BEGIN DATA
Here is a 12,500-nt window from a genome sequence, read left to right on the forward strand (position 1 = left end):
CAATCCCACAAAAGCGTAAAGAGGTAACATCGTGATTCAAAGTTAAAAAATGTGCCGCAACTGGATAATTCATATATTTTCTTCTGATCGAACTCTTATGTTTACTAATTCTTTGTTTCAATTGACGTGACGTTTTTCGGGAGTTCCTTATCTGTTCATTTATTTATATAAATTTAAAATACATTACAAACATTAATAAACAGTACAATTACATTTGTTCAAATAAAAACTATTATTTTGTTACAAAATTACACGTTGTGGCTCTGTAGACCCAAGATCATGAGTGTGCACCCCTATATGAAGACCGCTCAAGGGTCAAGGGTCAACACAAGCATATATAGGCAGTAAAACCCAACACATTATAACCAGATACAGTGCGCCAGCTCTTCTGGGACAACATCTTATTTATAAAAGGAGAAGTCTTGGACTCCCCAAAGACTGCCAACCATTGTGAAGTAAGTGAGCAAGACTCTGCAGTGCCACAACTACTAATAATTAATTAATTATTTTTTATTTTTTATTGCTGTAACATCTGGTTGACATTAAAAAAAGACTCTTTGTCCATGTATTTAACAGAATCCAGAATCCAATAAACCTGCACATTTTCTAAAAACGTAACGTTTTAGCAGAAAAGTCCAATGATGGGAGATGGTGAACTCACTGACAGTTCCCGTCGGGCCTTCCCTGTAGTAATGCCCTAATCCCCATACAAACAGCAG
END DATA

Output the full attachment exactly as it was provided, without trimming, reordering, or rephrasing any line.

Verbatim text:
Here is a 12,500-nt window from a genome sequence, read left to right on the forward strand (position 1 = left end):
CAATCCCACAAAAGCGTAAAGAGGTAACATCGTGATTCAAAGTTAAAAAATGTGCCGCAACTGGATAATTCATATATTTTCTTCTGATCGAACTCTTATGTTTACTAATTCTTTGTTTCAATTGACGTGACGTTTTTCGGGAGTTCCTTATCTGTTCATTTATTTATATAAATTTAAAATACATTACAAACATTAATAAACAGTACAATTACATTTGTTCAAATAAAAACTATTATTTTGTTACAAAATTACACGTTGTGGCTCTGTAGACCCAAGATCATGAGTGTGCACCCCTATATGAAGACCGCTCAAGGGTCAAGGGTCAACACAAGCATATATAGGCAGTAAAACCCAACACATTATAACCAGATACAGTGCGCCAGCTCTTCTGGGACAACATCTTATTTATAAAAGGAGAAGTCTTGGACTCCCCAAAGACTGCCAACCATTGTGAAGTAAGTGAGCAAGACTCTGCAGTGCCACAACTACTAATAATTAATTAATTATTTTTTATTTTTTATTGCTGTAACATCTGGTTGACATTAAAAAAAGACTCTTTGTCCATGTATTTAACAGAATCCAGAATCCAATAAACCTGCACATTTTCTAAAAACGTAACGTTTTAGCAGAAAAGTCCAATGATGGGAGATGGTGAACTCACTGACAGTTCCCGTCGGGCCTTCCCTGTAGTAATGCCCTAATCCCCATACAAACAGCAG